By: Vincent Nhlema
The board chairperson for the National Smallholder Farmers’ Association of Malawi (NASFAM) Mr Vanani Zimba, has called on government to address some key challenges affecting their productivity in the country.
Speaking during the 22nd Annual General Meeting (AGM) for NASFAM, Zimba said the organization carefully chose the theme for their AGM to be "Innovation- key to agricultural transformation in Malawi,"to stir conversations on how smallholder famers can go beyond doing business as usual in improving crop yields, access to relevant and timely information and, participation in markets.
“Today, we are asking a lot of questions; how can we change the status quo? Is it possible to reduce the high post-harvest losses? How can we go an extra mile? We believe it is possible to change the current scenario for the better with innovation.
“As farmers, we have embraced the realities of farming business and we believe we can enhance productivity if government can help address issues like high costs of production, which leads to low productivity; difficulties in accessing improved mechanization and other technologies; increased threats from Climate Change, and high occurrence of weather-related shocks; and access to marketing infrastructure and reliable markets.”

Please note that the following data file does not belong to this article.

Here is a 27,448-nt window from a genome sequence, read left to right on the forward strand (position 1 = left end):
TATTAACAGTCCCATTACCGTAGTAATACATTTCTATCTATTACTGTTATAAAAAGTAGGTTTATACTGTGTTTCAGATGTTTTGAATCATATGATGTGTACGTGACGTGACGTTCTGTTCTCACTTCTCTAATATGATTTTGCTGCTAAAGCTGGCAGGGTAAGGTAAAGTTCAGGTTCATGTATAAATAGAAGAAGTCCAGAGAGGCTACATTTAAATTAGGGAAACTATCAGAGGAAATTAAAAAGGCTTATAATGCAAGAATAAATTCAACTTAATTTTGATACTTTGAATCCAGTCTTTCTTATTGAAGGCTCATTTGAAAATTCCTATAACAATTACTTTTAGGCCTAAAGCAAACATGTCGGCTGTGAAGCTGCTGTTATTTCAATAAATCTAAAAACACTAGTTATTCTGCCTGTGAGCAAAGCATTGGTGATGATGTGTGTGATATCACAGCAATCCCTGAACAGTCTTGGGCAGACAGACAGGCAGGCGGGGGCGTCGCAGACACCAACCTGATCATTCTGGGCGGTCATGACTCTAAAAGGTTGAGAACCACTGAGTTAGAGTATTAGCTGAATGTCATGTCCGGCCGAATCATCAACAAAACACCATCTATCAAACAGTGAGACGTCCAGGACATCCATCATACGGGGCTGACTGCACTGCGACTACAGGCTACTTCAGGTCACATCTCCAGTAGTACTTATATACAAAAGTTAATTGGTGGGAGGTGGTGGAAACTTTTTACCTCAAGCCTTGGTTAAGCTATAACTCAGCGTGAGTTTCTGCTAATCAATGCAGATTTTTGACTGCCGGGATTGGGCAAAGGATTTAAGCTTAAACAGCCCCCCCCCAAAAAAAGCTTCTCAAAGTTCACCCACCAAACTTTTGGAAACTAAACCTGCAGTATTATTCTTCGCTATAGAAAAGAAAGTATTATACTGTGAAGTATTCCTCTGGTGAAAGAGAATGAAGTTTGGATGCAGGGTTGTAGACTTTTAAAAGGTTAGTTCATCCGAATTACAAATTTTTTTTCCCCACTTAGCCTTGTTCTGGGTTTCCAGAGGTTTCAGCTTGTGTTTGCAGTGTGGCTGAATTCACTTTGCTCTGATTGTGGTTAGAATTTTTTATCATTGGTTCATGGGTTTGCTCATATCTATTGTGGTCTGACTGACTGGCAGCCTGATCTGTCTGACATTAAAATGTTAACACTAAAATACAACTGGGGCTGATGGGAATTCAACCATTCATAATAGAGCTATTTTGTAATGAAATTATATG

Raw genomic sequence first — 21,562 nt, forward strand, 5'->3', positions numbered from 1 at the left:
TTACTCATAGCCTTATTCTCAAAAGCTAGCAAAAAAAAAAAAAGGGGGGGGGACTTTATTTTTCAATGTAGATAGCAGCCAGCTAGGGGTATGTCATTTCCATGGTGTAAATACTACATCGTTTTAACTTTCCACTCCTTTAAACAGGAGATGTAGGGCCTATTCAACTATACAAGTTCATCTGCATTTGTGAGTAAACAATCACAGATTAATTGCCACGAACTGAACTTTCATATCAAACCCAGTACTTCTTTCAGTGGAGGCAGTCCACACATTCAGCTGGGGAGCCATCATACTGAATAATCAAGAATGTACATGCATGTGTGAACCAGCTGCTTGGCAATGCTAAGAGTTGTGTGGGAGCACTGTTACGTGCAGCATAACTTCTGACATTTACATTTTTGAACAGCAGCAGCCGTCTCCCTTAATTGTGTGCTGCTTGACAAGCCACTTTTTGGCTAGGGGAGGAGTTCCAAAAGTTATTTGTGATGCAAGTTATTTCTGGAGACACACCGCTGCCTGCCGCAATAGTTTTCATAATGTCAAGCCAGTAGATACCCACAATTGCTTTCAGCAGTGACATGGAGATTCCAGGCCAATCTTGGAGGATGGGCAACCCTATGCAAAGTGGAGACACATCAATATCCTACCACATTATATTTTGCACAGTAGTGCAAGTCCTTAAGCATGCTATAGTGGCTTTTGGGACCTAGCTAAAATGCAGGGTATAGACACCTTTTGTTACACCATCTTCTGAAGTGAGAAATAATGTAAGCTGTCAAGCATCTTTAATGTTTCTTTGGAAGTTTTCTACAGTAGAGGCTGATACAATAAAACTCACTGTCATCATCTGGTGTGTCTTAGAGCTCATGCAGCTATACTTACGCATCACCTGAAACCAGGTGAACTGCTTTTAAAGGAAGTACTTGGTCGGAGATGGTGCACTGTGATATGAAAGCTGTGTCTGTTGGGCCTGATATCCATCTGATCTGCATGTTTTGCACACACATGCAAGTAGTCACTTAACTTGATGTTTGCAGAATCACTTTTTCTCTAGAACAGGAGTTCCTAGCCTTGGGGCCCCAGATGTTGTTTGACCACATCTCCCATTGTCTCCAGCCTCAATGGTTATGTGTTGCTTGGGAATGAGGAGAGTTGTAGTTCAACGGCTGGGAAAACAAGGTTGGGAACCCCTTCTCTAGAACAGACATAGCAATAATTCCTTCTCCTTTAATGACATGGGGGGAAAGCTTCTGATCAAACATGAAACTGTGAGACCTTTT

Zimba further urged the Ministry of Agriculture, Irrigation and Water Development to release minimum prices prior to the season to help farmers make informed decisions in their farming business.
“We are pleased with your attendance Mr. Principal Secretary. Through you, we call on the Ministry of Agriculture Irrigation and Water Development release the 2018/19 season minimum prices early. In fact we should have already known by now what the minimum prices are so that we make informed decisions on what to produce and what quantities. We have adopted market-driven farming and knowing what the prices will be like, is very important for us.”
The Malawi parliament passed a tobacco bill in December, 2018 which mandates the minister for Agriculture (in consultation with relevant sector players) to set and publish minimum prices for tobacco prior to the season to enable tobacco farmers make informed decisions. Farmers are hoping the same will apply to other key crops in the near future.